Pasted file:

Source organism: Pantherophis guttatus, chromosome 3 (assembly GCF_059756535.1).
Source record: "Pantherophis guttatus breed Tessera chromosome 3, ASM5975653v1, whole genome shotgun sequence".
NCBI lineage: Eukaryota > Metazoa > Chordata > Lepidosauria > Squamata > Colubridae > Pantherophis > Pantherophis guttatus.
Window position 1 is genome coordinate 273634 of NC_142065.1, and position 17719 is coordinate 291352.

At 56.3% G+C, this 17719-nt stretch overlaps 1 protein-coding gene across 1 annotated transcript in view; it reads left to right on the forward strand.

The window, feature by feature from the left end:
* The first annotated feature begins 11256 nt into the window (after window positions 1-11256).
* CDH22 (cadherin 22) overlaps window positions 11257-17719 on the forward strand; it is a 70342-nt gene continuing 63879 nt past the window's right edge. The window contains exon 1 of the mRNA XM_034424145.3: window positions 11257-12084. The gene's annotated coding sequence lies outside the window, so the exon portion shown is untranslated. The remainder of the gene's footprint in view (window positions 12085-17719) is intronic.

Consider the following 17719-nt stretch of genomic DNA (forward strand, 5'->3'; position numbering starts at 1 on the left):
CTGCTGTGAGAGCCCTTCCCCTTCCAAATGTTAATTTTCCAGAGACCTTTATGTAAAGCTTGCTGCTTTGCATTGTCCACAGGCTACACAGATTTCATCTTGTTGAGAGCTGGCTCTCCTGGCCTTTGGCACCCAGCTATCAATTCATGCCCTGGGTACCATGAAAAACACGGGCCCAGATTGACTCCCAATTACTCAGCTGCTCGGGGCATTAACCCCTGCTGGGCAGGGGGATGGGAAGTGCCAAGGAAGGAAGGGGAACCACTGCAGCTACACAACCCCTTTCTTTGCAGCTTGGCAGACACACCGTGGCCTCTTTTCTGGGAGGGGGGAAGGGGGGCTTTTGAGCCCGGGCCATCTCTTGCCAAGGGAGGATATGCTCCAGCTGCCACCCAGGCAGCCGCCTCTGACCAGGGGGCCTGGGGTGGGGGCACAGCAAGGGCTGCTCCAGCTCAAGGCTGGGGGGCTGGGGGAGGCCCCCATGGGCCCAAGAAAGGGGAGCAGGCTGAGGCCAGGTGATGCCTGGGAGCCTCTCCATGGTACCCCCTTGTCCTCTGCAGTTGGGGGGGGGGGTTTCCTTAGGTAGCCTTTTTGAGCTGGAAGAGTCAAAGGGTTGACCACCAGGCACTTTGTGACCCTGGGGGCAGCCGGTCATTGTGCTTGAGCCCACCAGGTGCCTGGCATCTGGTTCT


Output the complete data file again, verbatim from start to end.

Source organism: Pantherophis guttatus, chromosome 3 (assembly GCF_059756535.1).
Source record: "Pantherophis guttatus breed Tessera chromosome 3, ASM5975653v1, whole genome shotgun sequence".
NCBI lineage: Eukaryota > Metazoa > Chordata > Lepidosauria > Squamata > Colubridae > Pantherophis > Pantherophis guttatus.
Window position 1 is genome coordinate 273634 of NC_142065.1, and position 17719 is coordinate 291352.

At 56.3% G+C, this 17719-nt stretch overlaps 1 protein-coding gene across 1 annotated transcript in view; it reads left to right on the forward strand.

The window, feature by feature from the left end:
* The first annotated feature begins 11256 nt into the window (after window positions 1-11256).
* CDH22 (cadherin 22) overlaps window positions 11257-17719 on the forward strand; it is a 70342-nt gene continuing 63879 nt past the window's right edge. The window contains exon 1 of the mRNA XM_034424145.3: window positions 11257-12084. The gene's annotated coding sequence lies outside the window, so the exon portion shown is untranslated. The remainder of the gene's footprint in view (window positions 12085-17719) is intronic.

Consider the following 17719-nt stretch of genomic DNA (forward strand, 5'->3'; position numbering starts at 1 on the left):
CTGCTGTGAGAGCCCTTCCCCTTCCAAATGTTAATTTTCCAGAGACCTTTATGTAAAGCTTGCTGCTTTGCATTGTCCACAGGCTACACAGATTTCATCTTGTTGAGAGCTGGCTCTCCTGGCCTTTGGCACCCAGCTATCAATTCATGCCCTGGGTACCATGAAAAACACGGGCCCAGATTGACTCCCAATTACTCAGCTGCTCGGGGCATTAACCCCTGCTGGGCAGGGGGATGGGAAGTGCCAAGGAAGGAAGGGGAACCACTGCAGCTACACAACCCCTTTCTTTGCAGCTTGGCAGACACACCGTGGCCTCTTTTCTGGGAGGGGGGAAGGGGGGCTTTTGAGCCCGGGCCATCTCTTGCCAAGGGAGGATATGCTCCAGCTGCCACCCAGGCAGCCGCCTCTGACCAGGGGGCCTGGGGTGGGGGCACAGCAAGGGCTGCTCCAGCTCAAGGCTGGGGGGCTGGGGGAGGCCCCCATGGGCCCAAGAAAGGGGAGCAGGCTGAGGCCAGGTGATGCCTGGGAGCCTCTCCATGGTACCCCCTTGTCCTCTGCAGTTGGGGGGGGGGGTTTCCTTAGGTAGCCTTTTTGAGCTGGAAGAGTCAAAGGGTTGACCACCAGGCACTTTGTGACCCTGGGGGCAGCCGGTCATTGTGCTTGAGCCCACCAGGTGCCTGGCATCTGGTTCT